During normal operation, the MPU fetches an instruction from memory and then executes the requested function. This sequence begins after RESET and is repeated indefinitely unless altered by a special instruction or hardware occurrence. Software instructions that alter normal MPU operation are: SWI, SWI2, SWI3, CWAI, RTI, and SYNC. An interrupt or !HALT input can also alter the normal execution of instructions Figure 14 is the flowchart for the MC6809E.
FIGURE 10 - CLOCK GENERATOR
NOTE: If optional circuit is not included the CLR and PRE inputs of U2 and U3 must be tied high.
FIGURE 11 - READ-MODIFY-WRITE INSTRUCTION EXAMPLE (ASL EXTENDED INDIRECT)
The basic instructions of any computer are greatly enhanced by the presence of powerful addressing modes. The MC6809E has the most complete set of addressing modes available on any microcomputer. For example, the MC6809E has 59 basic instructions; however, it recognizes 1464 different variations of instructinns and addressing modes. The addressing modes support modern programming techniques. The following addressing modes are available on the MC6809E:
Inherent (Includes Accumulator)
Auto Increment Decrement
Short Long Relative Branching
Program Counter Relative Addressing
In this addressing mode, the opcode of the instruction contains all the address information necessary. Examples of inherent addressing are: ABX, DAA, SWI, ASRA, and CLRB.
In immediate addressing, the effective address of the data is the location immediatelv following the opcode (i.e., the data to be used in the instruction immediately following the opcode at the instruction). The MC6809E uses both 8- and 16-bit immediate values depending on the size of argument specified by the opcode. Examples of instructions with immediate addressing are:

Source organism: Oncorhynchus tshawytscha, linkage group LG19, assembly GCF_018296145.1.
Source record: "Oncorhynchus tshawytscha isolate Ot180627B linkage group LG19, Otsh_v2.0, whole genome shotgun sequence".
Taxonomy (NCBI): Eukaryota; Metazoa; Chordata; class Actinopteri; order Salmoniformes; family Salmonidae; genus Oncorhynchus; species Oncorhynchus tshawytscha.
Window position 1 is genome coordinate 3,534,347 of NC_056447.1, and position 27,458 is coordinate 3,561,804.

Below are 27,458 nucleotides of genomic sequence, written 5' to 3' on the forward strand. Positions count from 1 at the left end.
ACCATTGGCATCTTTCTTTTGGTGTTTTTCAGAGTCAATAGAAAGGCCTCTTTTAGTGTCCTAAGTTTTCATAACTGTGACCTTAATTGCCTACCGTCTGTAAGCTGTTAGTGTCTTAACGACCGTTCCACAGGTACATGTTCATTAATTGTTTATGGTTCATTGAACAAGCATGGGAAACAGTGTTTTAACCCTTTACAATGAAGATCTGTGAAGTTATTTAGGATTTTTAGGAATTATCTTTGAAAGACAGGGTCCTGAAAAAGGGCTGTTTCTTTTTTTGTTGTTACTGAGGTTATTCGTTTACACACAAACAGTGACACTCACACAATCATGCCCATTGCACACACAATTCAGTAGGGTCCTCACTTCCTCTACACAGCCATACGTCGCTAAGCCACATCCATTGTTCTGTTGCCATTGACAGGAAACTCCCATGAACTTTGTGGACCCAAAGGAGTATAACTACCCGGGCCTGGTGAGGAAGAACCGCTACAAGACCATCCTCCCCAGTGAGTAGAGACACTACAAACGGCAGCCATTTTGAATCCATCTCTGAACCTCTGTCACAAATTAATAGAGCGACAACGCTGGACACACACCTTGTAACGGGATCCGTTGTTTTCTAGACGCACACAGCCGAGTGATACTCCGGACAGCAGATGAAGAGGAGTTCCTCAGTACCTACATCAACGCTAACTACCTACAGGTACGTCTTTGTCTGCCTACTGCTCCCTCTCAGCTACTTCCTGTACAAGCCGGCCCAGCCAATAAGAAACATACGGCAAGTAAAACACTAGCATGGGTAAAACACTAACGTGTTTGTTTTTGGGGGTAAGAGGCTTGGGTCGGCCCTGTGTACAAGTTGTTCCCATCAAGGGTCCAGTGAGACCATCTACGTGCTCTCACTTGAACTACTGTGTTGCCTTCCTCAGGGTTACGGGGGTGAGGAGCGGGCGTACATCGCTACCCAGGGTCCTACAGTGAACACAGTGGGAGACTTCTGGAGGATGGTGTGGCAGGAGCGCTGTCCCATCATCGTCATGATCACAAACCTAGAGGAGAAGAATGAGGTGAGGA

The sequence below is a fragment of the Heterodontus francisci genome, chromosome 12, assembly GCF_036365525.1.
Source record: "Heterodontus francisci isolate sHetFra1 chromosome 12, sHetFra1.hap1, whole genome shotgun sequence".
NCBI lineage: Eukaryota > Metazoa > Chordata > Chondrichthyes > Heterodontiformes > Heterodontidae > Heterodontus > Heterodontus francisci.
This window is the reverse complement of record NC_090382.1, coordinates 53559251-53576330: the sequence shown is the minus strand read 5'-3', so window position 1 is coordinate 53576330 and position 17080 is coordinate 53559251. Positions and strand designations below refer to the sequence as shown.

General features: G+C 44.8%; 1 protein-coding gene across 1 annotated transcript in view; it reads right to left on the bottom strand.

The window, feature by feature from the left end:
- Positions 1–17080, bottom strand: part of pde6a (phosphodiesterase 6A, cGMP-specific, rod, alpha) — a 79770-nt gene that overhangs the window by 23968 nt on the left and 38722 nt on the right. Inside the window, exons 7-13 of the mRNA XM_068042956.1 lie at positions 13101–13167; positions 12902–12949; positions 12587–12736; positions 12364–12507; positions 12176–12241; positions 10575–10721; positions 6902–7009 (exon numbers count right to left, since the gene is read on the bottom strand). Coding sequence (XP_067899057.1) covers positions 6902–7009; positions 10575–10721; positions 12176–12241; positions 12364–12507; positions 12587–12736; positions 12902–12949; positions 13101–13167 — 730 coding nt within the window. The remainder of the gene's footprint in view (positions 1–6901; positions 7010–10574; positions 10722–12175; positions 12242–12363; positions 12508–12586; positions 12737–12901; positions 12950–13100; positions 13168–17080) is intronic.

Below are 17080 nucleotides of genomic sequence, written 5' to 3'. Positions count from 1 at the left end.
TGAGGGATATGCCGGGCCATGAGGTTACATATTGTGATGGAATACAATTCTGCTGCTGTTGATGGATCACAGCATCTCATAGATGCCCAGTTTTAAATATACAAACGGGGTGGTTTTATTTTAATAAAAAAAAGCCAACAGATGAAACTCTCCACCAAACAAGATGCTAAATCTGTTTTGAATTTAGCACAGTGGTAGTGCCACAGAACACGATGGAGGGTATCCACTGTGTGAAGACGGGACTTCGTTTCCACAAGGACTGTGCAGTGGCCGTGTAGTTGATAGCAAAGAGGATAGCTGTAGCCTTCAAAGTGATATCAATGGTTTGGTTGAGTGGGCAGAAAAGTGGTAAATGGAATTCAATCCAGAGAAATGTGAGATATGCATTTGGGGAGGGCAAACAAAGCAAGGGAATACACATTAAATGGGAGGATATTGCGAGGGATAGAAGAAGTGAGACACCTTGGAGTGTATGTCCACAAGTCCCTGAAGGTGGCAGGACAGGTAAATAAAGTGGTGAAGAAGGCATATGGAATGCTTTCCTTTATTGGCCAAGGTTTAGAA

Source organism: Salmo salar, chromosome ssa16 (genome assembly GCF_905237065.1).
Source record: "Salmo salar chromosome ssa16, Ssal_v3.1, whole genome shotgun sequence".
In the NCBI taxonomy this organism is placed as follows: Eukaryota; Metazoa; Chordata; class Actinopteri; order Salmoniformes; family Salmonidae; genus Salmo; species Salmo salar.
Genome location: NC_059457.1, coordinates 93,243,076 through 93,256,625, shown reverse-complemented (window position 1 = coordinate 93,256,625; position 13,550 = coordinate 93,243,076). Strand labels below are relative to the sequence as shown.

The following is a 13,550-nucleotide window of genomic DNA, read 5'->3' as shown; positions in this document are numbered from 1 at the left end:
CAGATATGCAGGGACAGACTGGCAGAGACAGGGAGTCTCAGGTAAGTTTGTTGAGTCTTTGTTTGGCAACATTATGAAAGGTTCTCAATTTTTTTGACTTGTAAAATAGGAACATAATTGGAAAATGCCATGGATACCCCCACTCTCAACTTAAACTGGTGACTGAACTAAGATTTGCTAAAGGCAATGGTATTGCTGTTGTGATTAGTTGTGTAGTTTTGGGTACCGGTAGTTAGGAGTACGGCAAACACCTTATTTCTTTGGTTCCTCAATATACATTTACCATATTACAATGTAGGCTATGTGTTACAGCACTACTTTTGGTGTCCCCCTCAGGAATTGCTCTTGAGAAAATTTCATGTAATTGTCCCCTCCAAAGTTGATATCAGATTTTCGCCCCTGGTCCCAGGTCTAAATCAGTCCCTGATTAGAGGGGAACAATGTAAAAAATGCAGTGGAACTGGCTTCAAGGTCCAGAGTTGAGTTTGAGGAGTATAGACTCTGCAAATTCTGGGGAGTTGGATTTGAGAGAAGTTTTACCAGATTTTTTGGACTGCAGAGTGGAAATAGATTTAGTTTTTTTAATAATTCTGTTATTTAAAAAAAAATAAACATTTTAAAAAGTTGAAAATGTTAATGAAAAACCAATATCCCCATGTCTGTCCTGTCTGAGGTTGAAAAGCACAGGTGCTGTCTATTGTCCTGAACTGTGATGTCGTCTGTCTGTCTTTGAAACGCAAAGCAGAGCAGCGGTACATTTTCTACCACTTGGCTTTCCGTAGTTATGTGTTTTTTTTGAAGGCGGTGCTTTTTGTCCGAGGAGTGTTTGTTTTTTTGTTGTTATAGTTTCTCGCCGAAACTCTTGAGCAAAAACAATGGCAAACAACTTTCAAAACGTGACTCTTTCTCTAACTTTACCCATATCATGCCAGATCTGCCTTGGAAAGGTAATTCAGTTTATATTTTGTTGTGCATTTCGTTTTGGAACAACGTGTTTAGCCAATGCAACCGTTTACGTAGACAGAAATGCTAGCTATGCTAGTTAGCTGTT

LDA #$20 LDX #$F000 LDY #CAT
# signifies immediate addressing;
$ signifies hexadecimal value to the MC6809 assembler.
In extended addressing, the contents of the two bytes immediately following the opcode fully specify the 16-bit effective address used by the instruction. Note that the address generated by an extended instruction defines an absolute address and is not position independent. Examples of extended addressing include:
LDA CAT STX MOUSE LDD $2000
As a special case of indexed addressing (discussed below), one level of indirection may be added to extended addressing. In extended indirect, the two bytes following the postbyte of an indexed instruction contain the address of the data.
LDA [CAT] LDX [$FFFE] STU [DOG]